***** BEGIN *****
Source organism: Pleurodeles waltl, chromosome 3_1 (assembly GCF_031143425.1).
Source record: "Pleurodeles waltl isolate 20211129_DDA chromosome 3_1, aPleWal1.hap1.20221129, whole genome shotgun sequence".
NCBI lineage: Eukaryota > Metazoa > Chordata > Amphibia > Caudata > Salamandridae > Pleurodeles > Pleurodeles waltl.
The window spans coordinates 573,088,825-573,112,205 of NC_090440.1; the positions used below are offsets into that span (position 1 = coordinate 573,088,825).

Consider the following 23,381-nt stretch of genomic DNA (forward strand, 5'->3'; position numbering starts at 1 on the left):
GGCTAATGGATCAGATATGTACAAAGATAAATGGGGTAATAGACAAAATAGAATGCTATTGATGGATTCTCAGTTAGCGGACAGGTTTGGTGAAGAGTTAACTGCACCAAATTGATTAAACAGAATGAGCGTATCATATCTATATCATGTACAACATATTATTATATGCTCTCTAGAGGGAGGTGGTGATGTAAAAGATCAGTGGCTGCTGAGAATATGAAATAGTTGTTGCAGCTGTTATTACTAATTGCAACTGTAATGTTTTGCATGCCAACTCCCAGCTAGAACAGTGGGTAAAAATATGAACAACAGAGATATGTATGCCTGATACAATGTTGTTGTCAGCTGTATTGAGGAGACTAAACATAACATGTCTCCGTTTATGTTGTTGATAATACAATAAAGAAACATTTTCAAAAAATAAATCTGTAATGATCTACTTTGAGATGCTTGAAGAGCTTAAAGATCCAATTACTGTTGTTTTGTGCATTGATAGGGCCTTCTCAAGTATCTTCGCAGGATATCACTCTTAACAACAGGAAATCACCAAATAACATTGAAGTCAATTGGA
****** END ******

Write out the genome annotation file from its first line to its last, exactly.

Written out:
Source organism: Pleurodeles waltl, chromosome 3_1 (assembly GCF_031143425.1).
Source record: "Pleurodeles waltl isolate 20211129_DDA chromosome 3_1, aPleWal1.hap1.20221129, whole genome shotgun sequence".
NCBI lineage: Eukaryota > Metazoa > Chordata > Amphibia > Caudata > Salamandridae > Pleurodeles > Pleurodeles waltl.
The window spans coordinates 573,088,825-573,112,205 of NC_090440.1; the positions used below are offsets into that span (position 1 = coordinate 573,088,825).

Consider the following 23,381-nt stretch of genomic DNA (forward strand, 5'->3'; position numbering starts at 1 on the left):
GGCTAATGGATCAGATATGTACAAAGATAAATGGGGTAATAGACAAAATAGAATGCTATTGATGGATTCTCAGTTAGCGGACAGGTTTGGTGAAGAGTTAACTGCACCAAATTGATTAAACAGAATGAGCGTATCATATCTATATCATGTACAACATATTATTATATGCTCTCTAGAGGGAGGTGGTGATGTAAAAGATCAGTGGCTGCTGAGAATATGAAATAGTTGTTGCAGCTGTTATTACTAATTGCAACTGTAATGTTTTGCATGCCAACTCCCAGCTAGAACAGTGGGTAAAAATATGAACAACAGAGATATGTATGCCTGATACAATGTTGTTGTCAGCTGTATTGAGGAGACTAAACATAACATGTCTCCGTTTATGTTGTTGATAATACAATAAAGAAACATTTTCAAAAAATAAATCTGTAATGATCTACTTTGAGATGCTTGAAGAGCTTAAAGATCCAATTACTGTTGTTTTGTGCATTGATAGGGCCTTCTCAAGTATCTTCGCAGGATATCACTCTTAACAACAGGAAATCACCAAATAACATTGAAGTCAATTGGA